A bill to revive the whipping post in New York state recently passed one legislative body and came within about four votes of passing the other. As originally phrased, the bill provided that a male person convicted of felony consisting in or accompanied by the infliction of physical pain or suffering upon another might have flogging added to the punishment already provided. The Senate Judiciary at a later date inserted a provision exempting wife beaters from liability to flogging and limited the penalty to persons guilty of assaulting a female or a child of either sex under the age of sixteen years. Now we do not propose to argue the advisability of the revival of the whipping post, but simply to claim that if revived in behalf of any class of criminals that class should be wife beaters, instead of making them exempt. But it would seem that we are to assume from the action of the learned Senate Judiciary committee that reaching the age of sixteen or becoming a wife places one out of the pale of humanity. One may cause the arrest of a brute who assaults a dumb animal but if it be his wife or a person above the age of sixteen, we must stand by and witness such action without protest.
It seems that this clause was put in to uphold the authority of the head of the house. Now, it is often said by men that women do not need the suffrage to form laws to ameliorate their own condition because the laws are continually being amended by male legislators against the interests of men solely for the protection of women. Now this may be so in some cases, but does any sane person believe that women legislators would have exempted wife beaters from flogging in the case before us? We hope if the bill comes up again that the Women’s Loyal Union with other associations will look after the interests of wife beaters carefully and with tears.
Very many suggestions have been made in the various Women’s Departments of the journalistic world pointing a way toward the desired result of putting off the hours of the first quarrel between the lately wedded benedict and his charming bride; counting up to one hundred, holding water or beans in one’s mouth, and many other bright suggestions have often appeared, but I have just come across “the best yet” and give it at once for the benefit of my readers, many of whom are young and all sweet, who may lapse into matrimony at any time. Quarrel tomorrow; now tomorrow never comes, hence a quarrel can never come. N. H. Junior, in the Evangelist, acts as sponsor for this new method of avoiding a quarrel and vouches for its success. Let some of The Open Court readers try it and report progress at some future day.
Let me correct a wrong impression concerning a certain matter of recent experience. I chanced to speak to a friend of a conversation concerning the entrance of our women writers into the columns of the Ladies’ Home Journal to which many of them subscribe; this conversation was noted in a race journal, but feeling that the whole circumstance was not clearly stated I wrote a comment for a prominent journal. The article was cut considerably and from other recent comments I fear that the matter is misunderstood. The policy of Mr. Edward Bok, editor of the Home Journal, is to accept such articles as have been deemed worthy, yet emanating from the pen of our women, but in two cases at least they have drawn out protests from the subscribers of the dominant race. Now the matter is of great interest to us as a race for the reason that we have long wondered why we could not secure space for good work in white journals, nor yet able replies to attacks on our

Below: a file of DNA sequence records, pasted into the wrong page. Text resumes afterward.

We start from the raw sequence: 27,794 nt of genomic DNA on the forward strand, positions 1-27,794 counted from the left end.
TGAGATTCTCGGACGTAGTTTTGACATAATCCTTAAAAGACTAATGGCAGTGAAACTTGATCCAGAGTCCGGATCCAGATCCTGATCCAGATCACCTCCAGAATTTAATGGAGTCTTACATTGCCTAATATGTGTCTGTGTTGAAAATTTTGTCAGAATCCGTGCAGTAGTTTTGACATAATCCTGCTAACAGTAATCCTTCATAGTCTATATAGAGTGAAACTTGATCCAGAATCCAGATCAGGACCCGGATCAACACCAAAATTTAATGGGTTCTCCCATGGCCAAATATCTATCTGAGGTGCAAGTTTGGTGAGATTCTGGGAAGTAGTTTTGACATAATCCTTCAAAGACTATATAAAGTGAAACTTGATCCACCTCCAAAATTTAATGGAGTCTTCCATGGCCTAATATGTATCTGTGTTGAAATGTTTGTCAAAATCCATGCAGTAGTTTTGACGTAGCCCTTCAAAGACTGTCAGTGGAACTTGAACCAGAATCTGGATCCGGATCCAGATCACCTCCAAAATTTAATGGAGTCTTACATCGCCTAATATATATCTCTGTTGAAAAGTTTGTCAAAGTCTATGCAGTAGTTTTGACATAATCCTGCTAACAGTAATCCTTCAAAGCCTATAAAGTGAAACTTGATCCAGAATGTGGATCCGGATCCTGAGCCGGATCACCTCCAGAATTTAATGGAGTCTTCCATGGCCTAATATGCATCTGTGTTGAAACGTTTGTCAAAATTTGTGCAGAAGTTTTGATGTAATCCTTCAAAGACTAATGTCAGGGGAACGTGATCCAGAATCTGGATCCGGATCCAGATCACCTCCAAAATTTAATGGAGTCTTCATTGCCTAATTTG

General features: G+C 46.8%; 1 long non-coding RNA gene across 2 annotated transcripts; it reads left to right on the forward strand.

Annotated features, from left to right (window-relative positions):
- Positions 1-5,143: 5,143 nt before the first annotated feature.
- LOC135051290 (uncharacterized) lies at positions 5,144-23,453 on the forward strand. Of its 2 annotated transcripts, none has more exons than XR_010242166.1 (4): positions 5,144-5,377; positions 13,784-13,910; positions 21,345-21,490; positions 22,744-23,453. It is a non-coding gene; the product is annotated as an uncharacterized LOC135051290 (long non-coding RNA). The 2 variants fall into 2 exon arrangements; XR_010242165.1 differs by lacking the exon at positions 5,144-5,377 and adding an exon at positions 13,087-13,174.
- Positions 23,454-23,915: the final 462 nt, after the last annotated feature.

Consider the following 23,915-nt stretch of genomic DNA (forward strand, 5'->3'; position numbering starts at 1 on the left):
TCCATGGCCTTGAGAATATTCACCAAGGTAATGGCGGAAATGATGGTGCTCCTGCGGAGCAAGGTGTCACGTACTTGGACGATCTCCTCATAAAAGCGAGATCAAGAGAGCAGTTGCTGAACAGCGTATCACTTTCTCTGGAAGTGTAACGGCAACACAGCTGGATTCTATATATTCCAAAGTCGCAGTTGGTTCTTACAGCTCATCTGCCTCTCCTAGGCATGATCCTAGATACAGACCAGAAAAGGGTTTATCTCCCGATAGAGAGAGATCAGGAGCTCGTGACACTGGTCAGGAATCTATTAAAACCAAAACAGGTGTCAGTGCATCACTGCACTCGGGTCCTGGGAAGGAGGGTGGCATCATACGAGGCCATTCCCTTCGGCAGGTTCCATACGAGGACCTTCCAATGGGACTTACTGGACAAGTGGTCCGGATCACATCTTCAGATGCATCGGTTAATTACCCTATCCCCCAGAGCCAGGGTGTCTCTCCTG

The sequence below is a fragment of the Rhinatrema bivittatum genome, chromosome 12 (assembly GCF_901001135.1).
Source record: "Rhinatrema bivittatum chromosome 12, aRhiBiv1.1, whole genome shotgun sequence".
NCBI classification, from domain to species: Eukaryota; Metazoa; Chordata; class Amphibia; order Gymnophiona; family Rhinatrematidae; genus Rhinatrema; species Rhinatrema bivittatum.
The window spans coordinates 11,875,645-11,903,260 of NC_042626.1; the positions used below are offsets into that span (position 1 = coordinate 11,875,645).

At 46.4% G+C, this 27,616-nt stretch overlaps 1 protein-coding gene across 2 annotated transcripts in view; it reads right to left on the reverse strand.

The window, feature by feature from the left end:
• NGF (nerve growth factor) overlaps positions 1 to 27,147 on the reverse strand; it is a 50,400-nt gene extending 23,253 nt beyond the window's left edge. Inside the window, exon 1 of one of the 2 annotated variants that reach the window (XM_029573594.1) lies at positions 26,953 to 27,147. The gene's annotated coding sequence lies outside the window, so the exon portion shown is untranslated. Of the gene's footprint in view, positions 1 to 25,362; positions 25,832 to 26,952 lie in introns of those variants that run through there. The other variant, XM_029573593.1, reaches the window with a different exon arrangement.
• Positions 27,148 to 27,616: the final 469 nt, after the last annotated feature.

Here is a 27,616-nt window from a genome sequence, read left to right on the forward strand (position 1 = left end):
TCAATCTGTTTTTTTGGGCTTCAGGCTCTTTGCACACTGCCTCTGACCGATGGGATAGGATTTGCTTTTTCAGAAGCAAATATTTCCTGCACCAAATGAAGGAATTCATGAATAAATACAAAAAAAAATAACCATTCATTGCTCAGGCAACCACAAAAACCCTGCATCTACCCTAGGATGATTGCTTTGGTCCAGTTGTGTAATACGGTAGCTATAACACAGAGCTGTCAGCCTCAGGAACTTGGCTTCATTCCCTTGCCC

race published in great monthlies of the country. I wish the matter to be thoroughly understood and that the editor may not feel misrepresented. The point for us to take to heart is to inquire in other quarters whether protests are being made against the admission of our writers into the higher grade journals, and find out the remedy, if there be any, to offset this system of oppression, and if none, let us at least see the necessity of keeping our dollars at home and continue to build up our journals until they can compete with these from which we are being excluded.
GEORGE L. RUFFIN,
103 Charles Street, — — Boston, Mass.
ATLANTA UNIVERSITY, ALTANTA, GA.
REV. HORACE BUMSTEAD, D. D. President.
THIS Institution trains and sends out a superior class of teachers and leaders for work among the Freedom of the South. It solicits the attendance of intelligent and earnest young men and women, and contributions from those who are willing to help towards their education. Write to the President.
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All correspondence should be addressed to the New England Agents.
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THE WOMAN’S ERA is on sale and can be obtained of MR. LEWIS SMITH, PROSPECT HOUSE, CAMBRIDGE.
THE SUCCESS OF THE SEASON
MRS. N.F. MOSSELL’S BOOK
THE WORK OF THE AFRO-AMERICAN WOMAN
The First Edition has been nearly exhausted. An edition of 5000 is to be issued March 1st.
“Above all, let the negro know that the elevation of his race can come only and will come surely through the elevation of its women.” – Senator Geo. F. Hoar.
Miss Emma K. White, one of Chester’s most successful teachers, says: “The volume entitled The Work of the Afro-American Women [sic] Woman is a great success at this point.”
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Why Not Advertise in the Weekly Journal of the Lodge? With a circulation of 4,000 Write for terms and space.
Address JOURNAL OF THE LODGE, NEW ORLEANS, La., Box 105.
KATE FIELD’S WASHINGTON
Eleventh volume began with the issue of January 2nd.
“Better than ever,” is the verdict we intend to win from our friends during 1895.
Send your subscription to KATE FIELD’S WASHINGTON,
39 Corcoran Building, Washington, D. C. Subscription $2 per year
BUTLER R. WILSON.
ATTORNEY and COUNSELLOR AT LAW,
34 School Street, (Room 33,)
Robert L. Carter, M.D.
PHYSICIAN & SURGEON,
No. 722 Kempton Street,
Diseases of Women a Specialty.